Unpopular Opinion: I Hate Avocados
Ever since I was a child I have been uniquely repulsed by the avocado. I distinctly remember my mother force-feeding me a small bite of the disgusting green mush while assuring me that I "would like it." She was wrong. Since that day I have often referred to avocados as my kryptonite.
For a long time it was easy to avoid the avocado, as it was not the most popular fruit, but in recent years it has become obscenely popular, even infiltrating my favorite meal of the day, brunch. Not to mention the unending horrors of avocado toast. As such I have been forced to develop new strategies to avoid the dreaded avocado and endure the horrified stares of strangers as I boldly declare "no avocado please."
It’s hard to pinpoint what exactly it is about the avocado that disgusts me the most, its Godzilla-esque skin, the nauseating mushy innards, or just the fatty (I know, it’s “good” fat) taste. I suppose that it’s really just a combination of everything about the fruit that offends me. As demand for avocados has increased, my interactions with them have unfortunately followed suit.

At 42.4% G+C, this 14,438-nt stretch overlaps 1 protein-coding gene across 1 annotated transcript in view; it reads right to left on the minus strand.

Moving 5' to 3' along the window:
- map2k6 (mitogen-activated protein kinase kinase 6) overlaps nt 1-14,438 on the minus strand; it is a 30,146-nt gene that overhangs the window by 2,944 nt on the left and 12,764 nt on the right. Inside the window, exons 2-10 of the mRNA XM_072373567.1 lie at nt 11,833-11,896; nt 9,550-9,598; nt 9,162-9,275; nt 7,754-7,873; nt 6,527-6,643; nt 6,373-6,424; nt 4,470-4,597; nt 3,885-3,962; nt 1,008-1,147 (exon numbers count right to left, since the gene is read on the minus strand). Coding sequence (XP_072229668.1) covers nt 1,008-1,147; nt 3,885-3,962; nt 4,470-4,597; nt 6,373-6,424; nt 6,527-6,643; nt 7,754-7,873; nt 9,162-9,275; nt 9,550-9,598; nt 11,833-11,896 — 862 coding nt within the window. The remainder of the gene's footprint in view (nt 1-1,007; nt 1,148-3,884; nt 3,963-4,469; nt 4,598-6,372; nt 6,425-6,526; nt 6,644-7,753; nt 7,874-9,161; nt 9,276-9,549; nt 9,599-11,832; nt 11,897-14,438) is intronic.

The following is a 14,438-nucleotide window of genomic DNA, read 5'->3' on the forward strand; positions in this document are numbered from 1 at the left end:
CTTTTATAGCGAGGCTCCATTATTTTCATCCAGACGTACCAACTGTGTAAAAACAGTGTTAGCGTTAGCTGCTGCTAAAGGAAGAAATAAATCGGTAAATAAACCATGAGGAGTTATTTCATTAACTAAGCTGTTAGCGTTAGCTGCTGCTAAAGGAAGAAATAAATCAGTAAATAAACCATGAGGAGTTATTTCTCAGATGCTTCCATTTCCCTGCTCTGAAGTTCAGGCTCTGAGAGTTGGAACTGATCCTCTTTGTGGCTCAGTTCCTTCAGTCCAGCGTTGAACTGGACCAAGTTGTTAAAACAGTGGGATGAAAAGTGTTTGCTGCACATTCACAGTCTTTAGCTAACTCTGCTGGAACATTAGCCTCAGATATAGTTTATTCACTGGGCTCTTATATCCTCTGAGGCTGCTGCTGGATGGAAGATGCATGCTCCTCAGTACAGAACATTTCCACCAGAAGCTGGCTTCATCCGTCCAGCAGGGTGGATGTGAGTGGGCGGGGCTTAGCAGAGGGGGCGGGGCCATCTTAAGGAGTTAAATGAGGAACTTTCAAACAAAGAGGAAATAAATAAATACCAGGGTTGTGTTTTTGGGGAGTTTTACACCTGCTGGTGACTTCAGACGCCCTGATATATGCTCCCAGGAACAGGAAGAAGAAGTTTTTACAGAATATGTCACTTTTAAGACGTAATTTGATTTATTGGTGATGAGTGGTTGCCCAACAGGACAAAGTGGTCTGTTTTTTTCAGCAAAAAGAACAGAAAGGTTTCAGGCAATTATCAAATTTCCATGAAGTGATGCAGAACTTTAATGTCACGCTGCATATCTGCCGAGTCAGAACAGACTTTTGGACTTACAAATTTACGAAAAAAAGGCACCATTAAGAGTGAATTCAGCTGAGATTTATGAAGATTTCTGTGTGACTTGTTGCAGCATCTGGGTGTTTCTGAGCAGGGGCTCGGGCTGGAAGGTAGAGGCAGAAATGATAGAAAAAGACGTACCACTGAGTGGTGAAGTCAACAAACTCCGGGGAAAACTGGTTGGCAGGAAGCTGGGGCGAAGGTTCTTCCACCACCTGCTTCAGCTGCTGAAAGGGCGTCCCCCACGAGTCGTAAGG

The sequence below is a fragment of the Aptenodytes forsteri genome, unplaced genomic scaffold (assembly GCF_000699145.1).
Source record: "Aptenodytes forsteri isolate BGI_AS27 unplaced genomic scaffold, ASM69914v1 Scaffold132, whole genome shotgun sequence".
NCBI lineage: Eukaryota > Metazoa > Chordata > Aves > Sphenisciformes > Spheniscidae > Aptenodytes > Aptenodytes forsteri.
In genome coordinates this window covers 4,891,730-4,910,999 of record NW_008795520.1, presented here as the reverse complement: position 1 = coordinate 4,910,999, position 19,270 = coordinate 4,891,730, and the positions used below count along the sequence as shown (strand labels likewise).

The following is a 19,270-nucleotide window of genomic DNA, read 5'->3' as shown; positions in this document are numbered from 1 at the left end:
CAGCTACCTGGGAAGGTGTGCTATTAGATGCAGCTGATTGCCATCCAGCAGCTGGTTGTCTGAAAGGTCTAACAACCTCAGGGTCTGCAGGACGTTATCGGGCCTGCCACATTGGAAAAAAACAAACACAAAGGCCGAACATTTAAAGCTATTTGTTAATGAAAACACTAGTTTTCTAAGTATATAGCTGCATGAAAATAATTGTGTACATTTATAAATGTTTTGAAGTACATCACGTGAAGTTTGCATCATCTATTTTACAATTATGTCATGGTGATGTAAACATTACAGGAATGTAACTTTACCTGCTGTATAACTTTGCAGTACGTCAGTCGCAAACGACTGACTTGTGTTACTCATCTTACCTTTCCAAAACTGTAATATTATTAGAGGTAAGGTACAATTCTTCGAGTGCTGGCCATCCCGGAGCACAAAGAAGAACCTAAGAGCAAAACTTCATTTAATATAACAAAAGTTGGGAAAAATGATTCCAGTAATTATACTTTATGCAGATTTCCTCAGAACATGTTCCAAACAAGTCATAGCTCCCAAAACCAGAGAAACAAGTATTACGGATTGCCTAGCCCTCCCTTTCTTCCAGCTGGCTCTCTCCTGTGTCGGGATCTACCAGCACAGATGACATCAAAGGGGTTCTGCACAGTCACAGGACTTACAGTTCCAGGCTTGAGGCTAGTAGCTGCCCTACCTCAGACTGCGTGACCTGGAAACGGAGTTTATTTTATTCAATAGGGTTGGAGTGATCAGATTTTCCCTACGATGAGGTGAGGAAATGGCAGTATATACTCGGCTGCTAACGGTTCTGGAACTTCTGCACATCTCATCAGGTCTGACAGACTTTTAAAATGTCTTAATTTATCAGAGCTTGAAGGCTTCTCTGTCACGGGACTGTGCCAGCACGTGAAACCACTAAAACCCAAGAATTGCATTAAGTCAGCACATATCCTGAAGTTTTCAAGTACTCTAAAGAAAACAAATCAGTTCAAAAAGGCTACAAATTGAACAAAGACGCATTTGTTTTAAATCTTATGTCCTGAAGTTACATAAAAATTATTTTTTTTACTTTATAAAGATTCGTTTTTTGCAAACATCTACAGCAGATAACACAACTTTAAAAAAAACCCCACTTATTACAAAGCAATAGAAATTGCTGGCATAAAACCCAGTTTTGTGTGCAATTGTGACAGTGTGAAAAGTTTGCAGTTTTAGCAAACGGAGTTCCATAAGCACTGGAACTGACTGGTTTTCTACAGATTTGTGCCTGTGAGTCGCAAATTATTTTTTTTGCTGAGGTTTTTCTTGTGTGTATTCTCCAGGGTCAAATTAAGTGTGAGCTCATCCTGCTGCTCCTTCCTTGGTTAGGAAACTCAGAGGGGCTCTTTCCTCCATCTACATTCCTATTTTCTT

Nowadays at brunch, I often find myself having to ask my server, in hushed tones, for “no avocado.” No one comes right out and says anything, but I can feel the eyes of a million millennials staring down on me as if I have committed some sort of heinous offense. I get it, you love avocados, they’re part of your identity, but I will not succumb to peer pressure.
Another dangerous meal for me is all-you-can-eat sushi. As many know it is often common practice for all-you-can-eat sushi rolls to be filled out with avocado to make them look bigger and satiate customers quicker. This makes navigating the menu especially difficult for anyone avocado averse, such as myself. I have definitely had one too many sushi rolls that claim to be filled with tuna, but are instead comprised mostly of, you guessed it, avocado.
And perhaps the most difficult to avoid avocado-based food is guacamole. Don’t get me wrong I love a taco or burrito just as much, maybe even more, than the next person but not when it has been slathered in the green slush commonly known as guacamole. Also, why would I ever consent to paying more for this not-at-all-enjoyable condiment?
I respect everyone’s right to choose to eat avocado and I hold nothing against anyone who does, for some unknown reason, enjoy the strange and unsavory fruit. However, I would like to ask for that same courtesy to be extended to those of us (namely me) on the other end of the spectrum. Surely there are others who would rather not overdose on omega-3 fatty acids at every meal. In any case, go forth and enjoy your avocado if you must, I won’t be having any, which really just means there will be more for you.